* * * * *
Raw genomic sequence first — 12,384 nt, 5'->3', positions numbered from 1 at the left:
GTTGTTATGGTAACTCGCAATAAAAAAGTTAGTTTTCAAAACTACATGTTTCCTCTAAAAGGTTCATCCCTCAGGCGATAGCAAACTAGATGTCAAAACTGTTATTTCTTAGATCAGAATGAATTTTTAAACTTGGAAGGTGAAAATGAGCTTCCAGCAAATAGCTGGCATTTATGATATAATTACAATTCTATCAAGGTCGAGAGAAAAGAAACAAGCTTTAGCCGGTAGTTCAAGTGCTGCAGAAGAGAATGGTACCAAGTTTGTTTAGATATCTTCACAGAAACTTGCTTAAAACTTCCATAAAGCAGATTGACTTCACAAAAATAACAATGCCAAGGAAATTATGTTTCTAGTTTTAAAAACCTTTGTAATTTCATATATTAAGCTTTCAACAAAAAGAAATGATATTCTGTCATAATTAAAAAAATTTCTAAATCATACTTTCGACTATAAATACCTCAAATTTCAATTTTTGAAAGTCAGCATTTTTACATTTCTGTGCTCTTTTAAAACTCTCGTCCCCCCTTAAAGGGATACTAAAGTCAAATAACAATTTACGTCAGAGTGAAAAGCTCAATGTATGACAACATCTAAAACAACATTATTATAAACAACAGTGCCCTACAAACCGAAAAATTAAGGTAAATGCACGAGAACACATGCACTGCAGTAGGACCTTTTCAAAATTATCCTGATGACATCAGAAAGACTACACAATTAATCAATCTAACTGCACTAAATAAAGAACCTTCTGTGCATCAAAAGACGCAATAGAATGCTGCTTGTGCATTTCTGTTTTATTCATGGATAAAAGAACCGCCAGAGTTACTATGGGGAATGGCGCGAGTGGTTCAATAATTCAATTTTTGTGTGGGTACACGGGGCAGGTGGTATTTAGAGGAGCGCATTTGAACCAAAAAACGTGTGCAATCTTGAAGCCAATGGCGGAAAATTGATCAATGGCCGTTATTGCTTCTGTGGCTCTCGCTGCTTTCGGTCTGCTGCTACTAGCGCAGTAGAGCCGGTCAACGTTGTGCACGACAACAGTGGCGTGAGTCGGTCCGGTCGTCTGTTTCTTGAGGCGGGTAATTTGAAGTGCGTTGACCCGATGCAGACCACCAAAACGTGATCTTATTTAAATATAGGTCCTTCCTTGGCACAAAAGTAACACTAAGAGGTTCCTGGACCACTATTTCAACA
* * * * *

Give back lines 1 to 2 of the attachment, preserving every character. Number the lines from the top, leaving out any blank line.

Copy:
Raw genomic sequence first — 12,384 nt, 5'->3', positions numbered from 1 at the left:
GTTGTTATGGTAACTCGCAATAAAAAAGTTAGTTTTCAAAACTACATGTTTCCTCTAAAAGGTTCATCCCTCAGGCGATAGCAAACTAGATGTCAAAACTGTTATTTCTTAGATCAGAATGAATTTTTAAACTTGGAAGGTGAAAATGAGCTTCCAGCAAATAGCTGGCATTTATGATATAATTACAATTCTATCAAGGTCGAGAGAAAAGAAACAAGCTTTAGCCGGTAGTTCAAGTGCTGCAGAAGAGAATGGTACCAAGTTTGTTTAGATATCTTCACAGAAACTTGCTTAAAACTTCCATAAAGCAGATTGACTTCACAAAAATAACAATGCCAAGGAAATTATGTTTCTAGTTTTAAAAACCTTTGTAATTTCATATATTAAGCTTTCAACAAAAAGAAATGATATTCTGTCATAATTAAAAAAATTTCTAAATCATACTTTCGACTATAAATACCTCAAATTTCAATTTTTGAAAGTCAGCATTTTTACATTTCTGTGCTCTTTTAAAACTCTCGTCCCCCCTTAAAGGGATACTAAAGTCAAATAACAATTTACGTCAGAGTGAAAAGCTCAATGTATGACAACATCTAAAACAACATTATTATAAACAACAGTGCCCTACAAACCGAAAAATTAAGGTAAATGCACGAGAACACATGCACTGCAGTAGGACCTTTTCAAAATTATCCTGATGACATCAGAAAGACTACACAATTAATCAATCTAACTGCACTAAATAAAGAACCTTCTGTGCATCAAAAGACGCAATAGAATGCTGCTTGTGCATTTCTGTTTTATTCATGGATAAAAGAACCGCCAGAGTTACTATGGGGAATGGCGCGAGTGGTTCAATAATTCAATTTTTGTGTGGGTACACGGGGCAGGTGGTATTTAGAGGAGCGCATTTGAACCAAAAAACGTGTGCAATCTTGAAGCCAATGGCGGAAAATTGATCAATGGCCGTTATTGCTTCTGTGGCTCTCGCTGCTTTCGGTCTGCTGCTACTAGCGCAGTAGAGCCGGTCAACGTTGTGCACGACAACAGTGGCGTGAGTCGGTCCGGTCGTCTGTTTCTTGAGGCGGGTAATTTGAAGTGCGTTGACCCGATGCAGACCACCAAAACGTGATCTTATTTAAATATAGGTCCTTCCTTGGCACAAAAGTAACACTAAGAGGTTCCTGGACCACTATTTCAACA